Senusert II was succeed by Senusert III (1870-1831) who was responsible large-scale brutal campaigns in Nubia. He destroyed the power of provincial nomes (governorates) by creating Warets. The warets were ministries each headed by an official and an assistant. There was a waret for each of Lower Egypt, Upper Egypt, and Nubia. He built a limestone-cased pyramid at Dahshur, and a complex at Abydos, which possibly could have been where his cult was celebrate for two centuries after his death. His remains were never found, so there is still much speculation about his actual burial place. He was succeeded by Amenemhat III (1831-1786), who led Egypt into a long reign of stability and cultural wealth. He built a pyramid at Dahshur (the Black Pyramid), which has cracked and crumbled.

Amenemhat III was succeeded by Amenemhat IV (1786-1777), his grandson. It is likely that he ascended the throne as an old man because he died after only nine years. He was succeeded by his wife/sister Queen Sobekneferu (1777-1773).
The thirteenth dynasty rulers continued to use Itjtawy as their capital. It is suggested that kingship may have circulated around between leading families. Even though the thirteenth dynasty rulers are accounted for in the Turin-Canon (a king list), little is known about individual kings.
The thirteenth dynasty ended with the abandonment of Itjtawy and the rule of the Hyksos, who are also called the Asiatics. They came gradually and peacefully as early as the twelfth dynasty as it is evident from depiction in the tombs of Beni Hasan. The Second Intermediate Period started with the establishing of Avaris in the Delta.

The New Kingdom: 1550-1069 BC -- Dynasties IIX, IX, X
The New Kingdom started with the expulsion of the Hyksos, which was started by Kamose (1555-1550) towards the end of the seventeenth dynasty. The expulsion was carried on by his successor Ahmose (1550-1525). The Egyptian army extended the boundaries of Egypt beyond Syria-Palestine. During this period, Egypt controlled Nubia and areas in the Levant and developed close mercantile relations with Crete and areas in the Near East.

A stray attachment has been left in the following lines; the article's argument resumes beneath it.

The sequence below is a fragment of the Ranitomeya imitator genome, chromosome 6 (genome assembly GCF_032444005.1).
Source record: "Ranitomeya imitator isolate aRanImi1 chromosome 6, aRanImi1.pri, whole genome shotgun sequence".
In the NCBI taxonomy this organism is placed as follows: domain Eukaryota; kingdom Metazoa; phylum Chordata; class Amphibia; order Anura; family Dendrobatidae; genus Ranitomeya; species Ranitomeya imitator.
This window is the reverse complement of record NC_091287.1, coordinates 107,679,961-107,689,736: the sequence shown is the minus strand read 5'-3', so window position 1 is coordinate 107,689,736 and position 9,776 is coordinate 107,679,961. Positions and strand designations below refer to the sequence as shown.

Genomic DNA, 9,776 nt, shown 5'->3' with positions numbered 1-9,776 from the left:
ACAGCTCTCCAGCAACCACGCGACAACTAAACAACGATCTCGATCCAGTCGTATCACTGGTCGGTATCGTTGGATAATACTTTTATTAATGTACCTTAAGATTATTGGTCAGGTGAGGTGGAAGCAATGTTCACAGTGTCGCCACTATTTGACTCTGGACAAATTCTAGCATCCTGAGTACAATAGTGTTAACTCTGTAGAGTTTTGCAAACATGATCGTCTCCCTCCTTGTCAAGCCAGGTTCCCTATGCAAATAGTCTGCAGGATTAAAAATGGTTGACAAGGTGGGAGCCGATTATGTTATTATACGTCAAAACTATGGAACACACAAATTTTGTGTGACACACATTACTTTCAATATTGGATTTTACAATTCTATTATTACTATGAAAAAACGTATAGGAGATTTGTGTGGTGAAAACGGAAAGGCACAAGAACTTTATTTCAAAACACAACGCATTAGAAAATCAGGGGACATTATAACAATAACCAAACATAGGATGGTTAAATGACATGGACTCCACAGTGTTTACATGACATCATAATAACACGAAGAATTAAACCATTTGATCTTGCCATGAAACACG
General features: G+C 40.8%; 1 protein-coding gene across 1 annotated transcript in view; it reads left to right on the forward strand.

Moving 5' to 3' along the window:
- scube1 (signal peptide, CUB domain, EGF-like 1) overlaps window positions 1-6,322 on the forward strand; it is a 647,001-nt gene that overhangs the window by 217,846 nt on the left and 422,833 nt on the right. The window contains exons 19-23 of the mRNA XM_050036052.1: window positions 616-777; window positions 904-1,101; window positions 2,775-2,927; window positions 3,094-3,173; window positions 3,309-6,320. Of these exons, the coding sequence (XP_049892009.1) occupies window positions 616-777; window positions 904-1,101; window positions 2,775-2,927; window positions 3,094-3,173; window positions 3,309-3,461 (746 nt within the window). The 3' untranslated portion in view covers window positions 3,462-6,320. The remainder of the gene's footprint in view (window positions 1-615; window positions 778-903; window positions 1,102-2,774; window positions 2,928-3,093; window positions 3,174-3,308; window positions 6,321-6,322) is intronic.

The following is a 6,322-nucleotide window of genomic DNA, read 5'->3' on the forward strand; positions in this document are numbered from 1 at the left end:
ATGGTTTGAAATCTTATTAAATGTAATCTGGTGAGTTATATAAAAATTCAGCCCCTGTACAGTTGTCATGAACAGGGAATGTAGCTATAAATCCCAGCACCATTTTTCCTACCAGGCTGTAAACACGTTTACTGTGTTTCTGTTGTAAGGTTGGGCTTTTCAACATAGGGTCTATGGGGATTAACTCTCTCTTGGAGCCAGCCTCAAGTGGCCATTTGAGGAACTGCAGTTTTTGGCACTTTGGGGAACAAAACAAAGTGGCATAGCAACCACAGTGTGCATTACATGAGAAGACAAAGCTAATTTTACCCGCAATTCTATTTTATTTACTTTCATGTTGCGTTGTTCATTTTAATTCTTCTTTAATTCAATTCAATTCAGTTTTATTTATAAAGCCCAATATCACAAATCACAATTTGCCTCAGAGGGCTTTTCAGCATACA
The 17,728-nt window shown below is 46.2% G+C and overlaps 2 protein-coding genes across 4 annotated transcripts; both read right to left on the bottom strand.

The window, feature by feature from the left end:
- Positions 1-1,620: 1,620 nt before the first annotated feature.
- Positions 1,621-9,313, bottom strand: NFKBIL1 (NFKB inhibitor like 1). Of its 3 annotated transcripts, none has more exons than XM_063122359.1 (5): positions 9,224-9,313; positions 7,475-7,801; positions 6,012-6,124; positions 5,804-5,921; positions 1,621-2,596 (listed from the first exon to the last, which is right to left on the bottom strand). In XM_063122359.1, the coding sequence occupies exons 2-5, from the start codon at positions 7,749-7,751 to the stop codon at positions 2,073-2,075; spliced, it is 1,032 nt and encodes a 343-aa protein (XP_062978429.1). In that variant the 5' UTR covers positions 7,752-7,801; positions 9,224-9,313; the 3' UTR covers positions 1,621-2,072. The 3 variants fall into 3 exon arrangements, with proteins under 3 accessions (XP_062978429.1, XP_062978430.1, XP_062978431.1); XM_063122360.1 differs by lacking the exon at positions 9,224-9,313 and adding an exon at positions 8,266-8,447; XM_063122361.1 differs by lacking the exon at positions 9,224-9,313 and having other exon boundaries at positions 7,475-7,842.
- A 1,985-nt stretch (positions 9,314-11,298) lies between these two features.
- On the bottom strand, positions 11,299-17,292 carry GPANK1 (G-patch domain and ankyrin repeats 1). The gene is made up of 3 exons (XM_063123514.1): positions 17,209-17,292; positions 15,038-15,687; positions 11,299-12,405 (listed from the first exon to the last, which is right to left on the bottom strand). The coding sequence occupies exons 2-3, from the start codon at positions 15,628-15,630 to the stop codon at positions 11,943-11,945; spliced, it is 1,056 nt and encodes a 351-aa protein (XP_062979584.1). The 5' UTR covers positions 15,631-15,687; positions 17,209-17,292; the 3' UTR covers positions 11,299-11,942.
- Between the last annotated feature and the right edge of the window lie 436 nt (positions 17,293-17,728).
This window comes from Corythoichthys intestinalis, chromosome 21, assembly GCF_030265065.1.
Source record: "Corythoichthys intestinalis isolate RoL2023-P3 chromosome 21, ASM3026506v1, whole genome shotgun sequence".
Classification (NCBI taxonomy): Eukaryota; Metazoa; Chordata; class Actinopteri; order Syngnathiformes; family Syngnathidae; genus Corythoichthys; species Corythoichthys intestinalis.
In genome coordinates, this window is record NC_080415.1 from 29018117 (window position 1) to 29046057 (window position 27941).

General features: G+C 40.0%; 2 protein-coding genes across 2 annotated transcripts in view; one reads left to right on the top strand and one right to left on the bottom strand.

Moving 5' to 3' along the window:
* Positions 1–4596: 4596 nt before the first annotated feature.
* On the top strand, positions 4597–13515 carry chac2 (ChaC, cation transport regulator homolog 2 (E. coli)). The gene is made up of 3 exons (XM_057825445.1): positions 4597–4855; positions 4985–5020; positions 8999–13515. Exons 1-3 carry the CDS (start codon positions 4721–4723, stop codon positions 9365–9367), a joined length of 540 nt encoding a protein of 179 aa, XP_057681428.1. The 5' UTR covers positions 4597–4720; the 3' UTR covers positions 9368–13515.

The eighteenth dynasty was a period of prosperity and stability in ancient Egypt. The arts flourished during this time, and literature was very popular. During this time the god “Amun,” or “The Hidden One” gained importance.
The New Kingdom saw the establishment of the Valley of the Kingdom under the reign of Tutmosis I (1504-1492). He was succeeded by his son Tutmosis II (1492-1479) who married his half sister Queen Hatshepsut (1473-1458). Hatshepsut eventually ruled with Tutmosis III (14791425), her stepson, and nephew. She built much for Amun, and always served his cult, introducing the Opet festival that celebrates him. Hatsheput’s successors managed to expand the (Amunhotep II and III) and maintain stability. However, Amunhotep III’s (1390-1352) son, Amunhotep IV (1352-1336), led Egypt into a period of instability.

Amunhotep IV brought forth a new god, the Aton, which he believed was his deified father. Eventually, he changed his name to Akhenaten, abandoning Thebes as a capital and moving to “Akhenaten,” modern-day Tell El Amarna. He also banned the worship of all other gods, closing down the temples of Amun and erasing his name from the monuments. The art during his reign changed drastically, where humans were no longer shown in the idealized look of the previous kingdoms, but in an exaggerated, less formal look. Akhenaten reigned for around eighteen years, and was succeeded by Tutankhamun (1336-1327), who was either a son or a much younger brother.

Tutankhamun ruled from the age of ten and died when he was around eighteen years old. Tutankhamun’s successors, Ay (1327-1323) and Horemheb (1323-1295), were both of non-royal origins, but still ruled, resorting the monuments that were defaced under Akhenaton's reign.
The nineteenth dynasty started with the reign of Ramesses I (1295-1294). The Ramsessides, who probably originated form the Delta, restored the culture, adopting much of the traditional norms such as in art and foreign policies. During the 67-year reign of Ramesses II (1279-1213), he built many monuments for himself, and added on to others. During his time the Battle of Kadesh took place, which is the best-documented battle. There were also many peace talks, and even a treaty between Egypt and the Hittites.
In the twentieth dynasty and under the reign of Ramesses III (1184-1153), the Egyptians were faced with the “People of the Sea.” This caused instability, setting the floor for the Assyrians to become the dominant power in the ancient Near East.
The New Kingdom ended with the various foreign influences and kings that controlled Egypt.